Letter from Birmingham Jail


This study guide will help you analyze the text “Letter from Birmingham Jail” by Martin Luther King Jr. We will show you examples of elements in the text that will be relevant for your analysis. In these notes, we will focus on summary, topic, writer, reader, language, modes of persuasion, circumstances, and intention.

Presentation of the text

Title: “Letter from Birmingham Jail”
Writer: Martin Luther King Jr.
Genre: Open letter
Publication date: 16th of April, 1963
Context: The American Civil Rights Movement, the Birmingham campaign

Martin Luther King Jr. (1929-1968) was an African-American Civil Rights activist and a Baptist Minister. King often spoke on behalf of activists, becoming a leader of the movement. He promoted nonviolence and civil disobedience as means to advance civil rights. He was awarded the Nobel Peace Prize in 1964. The “Letter from Birmingham Jail” was written by King while he was in jail because he and other leaders proceeded with organizing protests in Birmingham despite a judge issuing an injunction order against them.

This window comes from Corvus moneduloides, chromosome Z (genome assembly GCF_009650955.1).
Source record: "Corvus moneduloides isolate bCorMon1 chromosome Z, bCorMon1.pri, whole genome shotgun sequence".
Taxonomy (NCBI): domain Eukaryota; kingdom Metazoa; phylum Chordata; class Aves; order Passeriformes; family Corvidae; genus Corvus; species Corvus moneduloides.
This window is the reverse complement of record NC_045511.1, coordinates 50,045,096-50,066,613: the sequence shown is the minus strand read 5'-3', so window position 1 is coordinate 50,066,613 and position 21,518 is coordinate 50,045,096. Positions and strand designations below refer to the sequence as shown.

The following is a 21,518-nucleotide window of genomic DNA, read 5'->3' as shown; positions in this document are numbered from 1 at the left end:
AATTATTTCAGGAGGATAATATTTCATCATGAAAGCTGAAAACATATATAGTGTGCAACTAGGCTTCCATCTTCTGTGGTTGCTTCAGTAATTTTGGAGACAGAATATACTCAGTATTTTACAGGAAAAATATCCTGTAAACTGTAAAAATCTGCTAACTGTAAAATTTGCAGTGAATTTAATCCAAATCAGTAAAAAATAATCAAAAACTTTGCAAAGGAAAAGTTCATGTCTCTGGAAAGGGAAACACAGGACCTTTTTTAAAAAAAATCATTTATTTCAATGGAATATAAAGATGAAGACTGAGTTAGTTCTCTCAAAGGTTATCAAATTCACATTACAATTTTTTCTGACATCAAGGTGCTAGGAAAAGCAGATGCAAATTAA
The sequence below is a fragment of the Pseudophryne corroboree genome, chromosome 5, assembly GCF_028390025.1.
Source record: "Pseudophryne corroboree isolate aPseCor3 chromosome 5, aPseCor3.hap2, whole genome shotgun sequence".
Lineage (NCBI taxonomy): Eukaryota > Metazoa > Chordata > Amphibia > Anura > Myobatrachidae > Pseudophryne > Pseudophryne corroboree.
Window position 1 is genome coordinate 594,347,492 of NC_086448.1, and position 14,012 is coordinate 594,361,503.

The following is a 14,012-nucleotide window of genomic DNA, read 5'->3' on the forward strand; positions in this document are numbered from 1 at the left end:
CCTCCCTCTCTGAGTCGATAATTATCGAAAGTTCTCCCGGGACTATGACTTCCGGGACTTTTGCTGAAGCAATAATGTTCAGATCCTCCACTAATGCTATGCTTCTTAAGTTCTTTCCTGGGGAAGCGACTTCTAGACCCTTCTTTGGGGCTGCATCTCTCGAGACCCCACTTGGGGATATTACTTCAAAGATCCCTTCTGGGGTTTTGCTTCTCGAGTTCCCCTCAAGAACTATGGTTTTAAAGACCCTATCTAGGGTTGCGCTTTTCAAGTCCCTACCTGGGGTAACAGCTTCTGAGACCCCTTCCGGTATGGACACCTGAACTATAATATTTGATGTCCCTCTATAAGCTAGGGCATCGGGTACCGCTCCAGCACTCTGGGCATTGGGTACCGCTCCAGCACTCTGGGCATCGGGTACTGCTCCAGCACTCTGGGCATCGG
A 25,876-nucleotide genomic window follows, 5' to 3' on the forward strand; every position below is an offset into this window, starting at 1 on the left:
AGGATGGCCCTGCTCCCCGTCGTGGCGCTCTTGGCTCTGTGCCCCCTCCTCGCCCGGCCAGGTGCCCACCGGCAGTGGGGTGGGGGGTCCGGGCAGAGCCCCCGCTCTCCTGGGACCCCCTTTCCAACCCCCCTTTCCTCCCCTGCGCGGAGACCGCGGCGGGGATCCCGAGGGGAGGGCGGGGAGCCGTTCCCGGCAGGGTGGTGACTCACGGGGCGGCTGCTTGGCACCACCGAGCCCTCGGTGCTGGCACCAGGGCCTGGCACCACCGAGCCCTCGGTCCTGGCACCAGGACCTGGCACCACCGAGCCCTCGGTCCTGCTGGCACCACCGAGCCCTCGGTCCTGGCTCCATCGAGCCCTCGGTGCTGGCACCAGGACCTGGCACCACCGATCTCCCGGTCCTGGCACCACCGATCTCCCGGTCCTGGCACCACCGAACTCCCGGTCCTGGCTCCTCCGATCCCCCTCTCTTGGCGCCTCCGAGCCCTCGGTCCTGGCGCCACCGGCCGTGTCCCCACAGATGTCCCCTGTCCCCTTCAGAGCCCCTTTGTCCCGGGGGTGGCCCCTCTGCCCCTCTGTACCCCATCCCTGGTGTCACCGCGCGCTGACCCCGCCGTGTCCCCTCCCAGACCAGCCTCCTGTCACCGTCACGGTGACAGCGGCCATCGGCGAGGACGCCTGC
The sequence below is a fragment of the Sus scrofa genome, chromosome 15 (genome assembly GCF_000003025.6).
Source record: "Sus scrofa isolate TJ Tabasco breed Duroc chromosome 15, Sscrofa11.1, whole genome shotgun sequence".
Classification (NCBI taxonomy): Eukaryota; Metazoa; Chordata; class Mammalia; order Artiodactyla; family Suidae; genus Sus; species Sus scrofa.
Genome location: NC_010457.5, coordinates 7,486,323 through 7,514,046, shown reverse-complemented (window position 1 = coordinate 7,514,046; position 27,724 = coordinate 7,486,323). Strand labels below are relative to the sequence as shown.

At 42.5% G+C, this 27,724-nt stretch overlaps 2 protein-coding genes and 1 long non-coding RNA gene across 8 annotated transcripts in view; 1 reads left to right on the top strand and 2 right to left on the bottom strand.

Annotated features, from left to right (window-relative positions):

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Antithesis means the writer creates contrast and oppositions between people, ideas, situations, etc. The usual purpose of antithesis is to maintain readers’ attention and highlight one of the opposing terms. For example, the phrase “Injustice anywhere is a threat to justice everywhere.” creates opposition between justice and injustice in the US and paves the way for the writer’s argument that racial segregation is unjust and people should fight against it.

In another example, King opposes constructive tension to violent tension to argue that non-violent activism is a powerful but positive way of advocating for equal rights: “I have earnestly opposed violent tension, but there is a type of constructive, nonviolent tension which is necessary for growth.”

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Letter from Birmingham Jail

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